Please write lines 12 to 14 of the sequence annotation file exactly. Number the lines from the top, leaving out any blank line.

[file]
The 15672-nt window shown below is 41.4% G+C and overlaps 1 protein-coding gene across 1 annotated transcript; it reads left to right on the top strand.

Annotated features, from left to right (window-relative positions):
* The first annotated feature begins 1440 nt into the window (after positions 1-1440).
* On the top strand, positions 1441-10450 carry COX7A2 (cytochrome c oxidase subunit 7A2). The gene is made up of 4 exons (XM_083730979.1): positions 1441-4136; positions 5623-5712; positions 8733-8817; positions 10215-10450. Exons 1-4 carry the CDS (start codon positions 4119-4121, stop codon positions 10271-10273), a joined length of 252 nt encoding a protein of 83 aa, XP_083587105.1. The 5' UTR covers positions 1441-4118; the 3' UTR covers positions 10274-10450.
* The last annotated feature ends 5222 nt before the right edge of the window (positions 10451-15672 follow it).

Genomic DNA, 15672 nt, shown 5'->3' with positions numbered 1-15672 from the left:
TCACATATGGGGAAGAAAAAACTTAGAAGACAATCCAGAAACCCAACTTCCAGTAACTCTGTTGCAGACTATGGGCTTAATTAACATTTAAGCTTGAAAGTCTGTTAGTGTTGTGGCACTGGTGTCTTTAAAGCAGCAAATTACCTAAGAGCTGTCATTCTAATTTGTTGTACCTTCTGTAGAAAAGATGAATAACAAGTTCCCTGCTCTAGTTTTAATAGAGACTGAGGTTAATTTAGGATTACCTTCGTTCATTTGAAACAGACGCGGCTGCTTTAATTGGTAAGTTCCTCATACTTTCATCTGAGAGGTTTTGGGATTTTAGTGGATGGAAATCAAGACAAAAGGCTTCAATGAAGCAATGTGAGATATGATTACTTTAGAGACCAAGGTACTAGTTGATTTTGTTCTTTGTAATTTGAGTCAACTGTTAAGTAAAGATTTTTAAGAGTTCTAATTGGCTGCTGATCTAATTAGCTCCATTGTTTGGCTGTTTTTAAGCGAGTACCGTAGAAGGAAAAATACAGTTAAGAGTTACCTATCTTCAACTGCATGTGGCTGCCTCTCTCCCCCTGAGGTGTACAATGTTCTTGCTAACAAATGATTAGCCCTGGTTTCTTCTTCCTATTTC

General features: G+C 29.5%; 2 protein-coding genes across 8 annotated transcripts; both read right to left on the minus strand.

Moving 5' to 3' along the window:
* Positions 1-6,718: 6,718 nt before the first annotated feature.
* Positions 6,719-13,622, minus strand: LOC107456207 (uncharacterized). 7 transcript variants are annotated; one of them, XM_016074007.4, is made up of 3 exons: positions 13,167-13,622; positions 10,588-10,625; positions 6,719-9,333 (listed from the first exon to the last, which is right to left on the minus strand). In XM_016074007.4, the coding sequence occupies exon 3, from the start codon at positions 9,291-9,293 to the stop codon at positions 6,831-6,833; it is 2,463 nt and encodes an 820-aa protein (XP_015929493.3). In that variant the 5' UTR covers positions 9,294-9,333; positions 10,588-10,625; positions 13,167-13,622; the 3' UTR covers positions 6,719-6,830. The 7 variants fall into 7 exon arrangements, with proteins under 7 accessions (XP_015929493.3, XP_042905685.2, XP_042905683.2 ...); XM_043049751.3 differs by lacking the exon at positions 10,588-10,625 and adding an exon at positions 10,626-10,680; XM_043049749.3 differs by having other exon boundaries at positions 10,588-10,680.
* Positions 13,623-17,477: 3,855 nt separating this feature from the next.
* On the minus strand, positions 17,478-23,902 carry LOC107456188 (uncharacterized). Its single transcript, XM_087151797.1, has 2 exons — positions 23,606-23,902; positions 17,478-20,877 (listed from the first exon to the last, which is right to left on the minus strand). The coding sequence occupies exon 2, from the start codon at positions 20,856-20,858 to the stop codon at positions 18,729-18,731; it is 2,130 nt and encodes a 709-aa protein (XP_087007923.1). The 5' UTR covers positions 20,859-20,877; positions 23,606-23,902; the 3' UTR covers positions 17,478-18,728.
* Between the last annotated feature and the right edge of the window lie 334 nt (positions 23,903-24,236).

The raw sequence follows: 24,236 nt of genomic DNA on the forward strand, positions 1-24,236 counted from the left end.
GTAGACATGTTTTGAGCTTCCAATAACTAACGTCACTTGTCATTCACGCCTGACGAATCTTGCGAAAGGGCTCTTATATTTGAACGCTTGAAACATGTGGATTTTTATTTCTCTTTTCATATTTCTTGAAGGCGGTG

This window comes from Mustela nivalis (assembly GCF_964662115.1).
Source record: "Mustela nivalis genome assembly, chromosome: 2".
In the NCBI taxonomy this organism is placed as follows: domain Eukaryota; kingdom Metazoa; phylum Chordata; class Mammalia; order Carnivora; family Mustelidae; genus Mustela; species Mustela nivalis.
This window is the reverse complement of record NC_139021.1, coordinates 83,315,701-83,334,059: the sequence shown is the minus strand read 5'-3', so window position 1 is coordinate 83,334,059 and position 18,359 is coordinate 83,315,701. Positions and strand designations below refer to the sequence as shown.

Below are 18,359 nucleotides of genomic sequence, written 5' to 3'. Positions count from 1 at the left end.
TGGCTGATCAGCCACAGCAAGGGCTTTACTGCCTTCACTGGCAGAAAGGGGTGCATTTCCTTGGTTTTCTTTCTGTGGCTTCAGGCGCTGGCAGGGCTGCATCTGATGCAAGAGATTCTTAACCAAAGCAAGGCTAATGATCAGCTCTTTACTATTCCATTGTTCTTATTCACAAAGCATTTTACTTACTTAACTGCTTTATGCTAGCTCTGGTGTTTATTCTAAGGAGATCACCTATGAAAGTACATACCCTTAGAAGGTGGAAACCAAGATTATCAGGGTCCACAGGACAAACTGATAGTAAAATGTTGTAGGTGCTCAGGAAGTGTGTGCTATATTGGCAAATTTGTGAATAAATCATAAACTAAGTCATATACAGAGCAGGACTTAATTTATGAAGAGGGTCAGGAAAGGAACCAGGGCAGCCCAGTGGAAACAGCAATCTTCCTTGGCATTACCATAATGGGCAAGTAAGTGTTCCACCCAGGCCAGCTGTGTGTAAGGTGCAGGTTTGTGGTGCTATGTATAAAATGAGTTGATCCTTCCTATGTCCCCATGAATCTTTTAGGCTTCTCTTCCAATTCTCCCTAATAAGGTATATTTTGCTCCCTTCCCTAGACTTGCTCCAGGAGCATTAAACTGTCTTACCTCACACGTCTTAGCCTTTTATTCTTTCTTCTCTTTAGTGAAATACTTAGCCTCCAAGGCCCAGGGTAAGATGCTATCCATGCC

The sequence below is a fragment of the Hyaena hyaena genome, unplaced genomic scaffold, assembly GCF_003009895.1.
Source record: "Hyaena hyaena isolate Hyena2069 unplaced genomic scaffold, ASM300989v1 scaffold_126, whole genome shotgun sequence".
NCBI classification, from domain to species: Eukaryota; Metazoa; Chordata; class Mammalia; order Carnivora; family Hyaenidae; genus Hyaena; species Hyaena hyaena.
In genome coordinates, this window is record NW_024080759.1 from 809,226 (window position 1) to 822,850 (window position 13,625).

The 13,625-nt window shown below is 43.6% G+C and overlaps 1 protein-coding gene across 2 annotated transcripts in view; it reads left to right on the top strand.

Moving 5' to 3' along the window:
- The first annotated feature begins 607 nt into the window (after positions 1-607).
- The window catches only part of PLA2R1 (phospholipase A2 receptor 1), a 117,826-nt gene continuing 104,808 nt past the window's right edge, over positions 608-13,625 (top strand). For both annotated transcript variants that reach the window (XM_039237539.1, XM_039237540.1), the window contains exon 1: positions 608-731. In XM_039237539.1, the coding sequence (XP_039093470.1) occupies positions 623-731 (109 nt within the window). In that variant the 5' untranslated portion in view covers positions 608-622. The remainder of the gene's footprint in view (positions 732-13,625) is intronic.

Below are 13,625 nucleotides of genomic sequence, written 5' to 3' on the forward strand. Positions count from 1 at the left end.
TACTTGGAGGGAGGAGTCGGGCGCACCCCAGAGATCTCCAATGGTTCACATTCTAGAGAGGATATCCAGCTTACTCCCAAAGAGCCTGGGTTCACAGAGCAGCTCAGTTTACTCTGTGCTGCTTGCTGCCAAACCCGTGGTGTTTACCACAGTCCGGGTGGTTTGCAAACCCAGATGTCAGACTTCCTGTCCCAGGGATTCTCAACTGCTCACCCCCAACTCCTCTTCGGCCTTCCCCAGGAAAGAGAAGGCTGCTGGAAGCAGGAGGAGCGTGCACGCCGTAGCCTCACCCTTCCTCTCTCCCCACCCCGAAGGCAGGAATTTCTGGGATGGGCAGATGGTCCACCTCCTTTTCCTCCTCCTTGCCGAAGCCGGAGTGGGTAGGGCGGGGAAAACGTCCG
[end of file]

* Positions 13,623-17,477: 3,855 nt separating this feature from the next.
* On the minus strand, positions 17,478-23,902 carry LOC107456188 (uncharacterized). Its single transcript, XM_087151797.1, has 2 exons — positions 23,606-23,902; positions 17,478-20,877 (listed from the first exon to the last, which is right to left on the minus strand). The coding sequence occupies exon 2, from the start codon at positions 20,856-20,858 to the stop codon at positions 18,729-18,731; it is 2,130 nt and encodes a 709-aa protein (XP_087007923.1). The 5' UTR covers positions 20,859-20,877; positions 23,606-23,902; the 3' UTR covers positions 17,478-18,728.
* Between the last annotated feature and the right edge of the window lie 334 nt (positions 23,903-24,236).